Speaker 1 7:40
Well, I tell you, a man that that can sell what was it? Six and a half million records? In one year alone. 1969 has got somebody out there listening.
Well, I hope so. Yeah. I really have enjoyed the years in this music business from the beginning the lean years right up to now I'm enjoying it more now than I ever did in my life. I think I'm more alive than I've ever been in my life. And I really am enjoying it more. I'm so happy in our in our family life and so thankful for all the good things that have been handed to June and I yeah, we've been blessed with a little son that's in perfect health, which that's the important thing? Yeah,
Speaker 1 8:21
sure. John knows there's a book out now called Winners Got Scars Too: The Life and Legends of Johnny Cash just out I might say, by Christopher S. Wren and there's a there's a poem in there. I don't know if you've set it to music or not, or if you intend to. But the poem really impressed me and I'd like to read a couple of lines of it. "Could there be ruined regions of the mind, where reason doesn't reach to draw the line, where the brain was pounded by some drug, time after time until a hole was finally dug? And how can you know just where you'll find the hole? And how can you know what that hole does to your soul?" A man that that can write a poem like that must have really been through something?
Well, I was calling it the way I was seeing it, Edwin. When I wrote those lands about drugs for six or seven years off and on. I pounded my brain my brain with amphetamines barbiturates. And I don't feel like there was any damage. I don't know. I don't believe there was. But drugs are such an evil thing. There's- anything unnatural is wrong. Anything that you do to your body, or your or your mind, unnaturally is wrong. And I did so much unnatural stuff to my head for so long that once or twice I'd wondered if if it had affected my mind or my soul, my soul my psych,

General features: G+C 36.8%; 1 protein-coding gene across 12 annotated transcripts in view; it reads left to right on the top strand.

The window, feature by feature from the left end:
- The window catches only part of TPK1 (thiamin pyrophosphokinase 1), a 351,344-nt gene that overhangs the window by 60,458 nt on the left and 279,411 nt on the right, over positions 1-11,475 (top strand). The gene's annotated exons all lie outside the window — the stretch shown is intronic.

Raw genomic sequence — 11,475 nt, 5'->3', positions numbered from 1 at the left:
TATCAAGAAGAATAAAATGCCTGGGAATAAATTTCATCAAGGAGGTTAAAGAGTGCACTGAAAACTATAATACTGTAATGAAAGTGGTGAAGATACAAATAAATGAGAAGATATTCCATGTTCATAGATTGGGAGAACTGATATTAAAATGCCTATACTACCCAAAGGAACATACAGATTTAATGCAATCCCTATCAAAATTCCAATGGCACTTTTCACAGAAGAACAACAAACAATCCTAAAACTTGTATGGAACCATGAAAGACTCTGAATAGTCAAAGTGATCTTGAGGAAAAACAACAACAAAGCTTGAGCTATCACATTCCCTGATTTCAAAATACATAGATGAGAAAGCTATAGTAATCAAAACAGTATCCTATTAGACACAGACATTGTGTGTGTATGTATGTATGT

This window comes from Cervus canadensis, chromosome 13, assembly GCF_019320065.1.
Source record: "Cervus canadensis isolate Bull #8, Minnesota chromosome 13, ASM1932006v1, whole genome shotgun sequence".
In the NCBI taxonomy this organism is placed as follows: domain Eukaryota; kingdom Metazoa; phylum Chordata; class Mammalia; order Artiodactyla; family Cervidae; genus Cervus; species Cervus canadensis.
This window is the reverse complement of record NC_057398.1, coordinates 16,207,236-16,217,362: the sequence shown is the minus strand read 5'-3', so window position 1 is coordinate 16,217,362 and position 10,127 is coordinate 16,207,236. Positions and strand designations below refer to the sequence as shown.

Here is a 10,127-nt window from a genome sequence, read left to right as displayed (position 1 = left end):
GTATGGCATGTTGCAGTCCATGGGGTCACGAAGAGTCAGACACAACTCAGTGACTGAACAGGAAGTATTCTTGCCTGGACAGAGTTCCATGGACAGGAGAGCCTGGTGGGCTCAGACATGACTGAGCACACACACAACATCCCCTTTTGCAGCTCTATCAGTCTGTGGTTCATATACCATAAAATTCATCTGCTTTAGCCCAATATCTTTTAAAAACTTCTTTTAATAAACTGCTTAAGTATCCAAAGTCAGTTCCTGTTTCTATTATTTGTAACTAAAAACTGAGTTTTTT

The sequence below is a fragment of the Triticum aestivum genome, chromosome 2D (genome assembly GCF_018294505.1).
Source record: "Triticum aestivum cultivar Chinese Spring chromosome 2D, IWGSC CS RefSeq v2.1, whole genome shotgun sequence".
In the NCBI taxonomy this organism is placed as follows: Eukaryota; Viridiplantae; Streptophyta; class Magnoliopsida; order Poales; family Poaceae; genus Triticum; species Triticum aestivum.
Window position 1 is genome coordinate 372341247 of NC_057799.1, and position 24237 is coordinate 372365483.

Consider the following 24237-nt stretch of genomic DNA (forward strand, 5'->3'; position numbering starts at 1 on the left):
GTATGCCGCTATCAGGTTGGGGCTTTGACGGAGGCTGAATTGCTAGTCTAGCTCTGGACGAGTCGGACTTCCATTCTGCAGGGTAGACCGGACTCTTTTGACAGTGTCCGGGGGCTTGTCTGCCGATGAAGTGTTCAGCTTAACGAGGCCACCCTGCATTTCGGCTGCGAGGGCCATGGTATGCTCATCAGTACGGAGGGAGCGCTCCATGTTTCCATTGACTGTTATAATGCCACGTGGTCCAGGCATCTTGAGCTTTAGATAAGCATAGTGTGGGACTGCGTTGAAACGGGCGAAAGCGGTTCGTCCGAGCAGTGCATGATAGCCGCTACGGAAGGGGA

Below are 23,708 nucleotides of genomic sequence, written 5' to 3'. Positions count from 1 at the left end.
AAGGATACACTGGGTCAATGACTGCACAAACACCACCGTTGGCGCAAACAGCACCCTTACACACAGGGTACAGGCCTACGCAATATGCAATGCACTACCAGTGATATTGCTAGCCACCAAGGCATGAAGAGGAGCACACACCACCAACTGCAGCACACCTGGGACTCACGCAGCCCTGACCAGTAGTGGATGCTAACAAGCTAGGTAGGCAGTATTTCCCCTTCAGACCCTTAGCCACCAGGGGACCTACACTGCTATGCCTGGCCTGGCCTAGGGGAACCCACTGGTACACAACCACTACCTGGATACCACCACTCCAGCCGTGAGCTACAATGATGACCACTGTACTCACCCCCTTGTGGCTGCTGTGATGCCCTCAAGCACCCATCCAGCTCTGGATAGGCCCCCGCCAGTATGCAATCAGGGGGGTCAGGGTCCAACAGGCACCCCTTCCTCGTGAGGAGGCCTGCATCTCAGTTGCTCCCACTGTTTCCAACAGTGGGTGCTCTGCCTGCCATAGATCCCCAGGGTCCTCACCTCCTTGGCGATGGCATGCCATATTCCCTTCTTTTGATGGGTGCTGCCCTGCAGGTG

Speaker 1 10:00
Johnny Cash 10:01
but my life is pretty well straightened out. I'm very happy and very close to God now. And I feel like he brought me through it just fine.
Speaker 1 10:12
Well a lot of people have had been on to drugs, but not many have been on and come off the way you have though.
It's almost impossible to, to be hooked, so to speak on, on drugs. And there are so many like amphetamines, you don't exactly get hooked and addicted to but you get habituated to, which is almost as bad or maybe worse, in some instances. Anything that you can get a high- well cigarettes lick, that couldn't be any harder or stronger addiction than you get to, to nicotine. Cigarettes is the hardest thing I ever quit. I quit cigarettes 16 months ago, and as some of those drugs are a breeze compared to nicotine. But it was all tough to get off. And it was all unnatural things that I was doing to myself with the drugs and the cigarettes. And I'm not telling everybody that cigarettes are that all that bad for them, my dad has been smoking since he's 12 and he's 74 right now. But he'll tell you they hurt him. Of course they don't hurt him as bad as they were hurting me. They were killing me. I had to quit. And some people are hurt a lot worse than others but the drugs they'll kill anybody
was there. Was there a moment? John, when you said you yourself have got to stop or was it accumulative thing,
Johnny Cash 11:34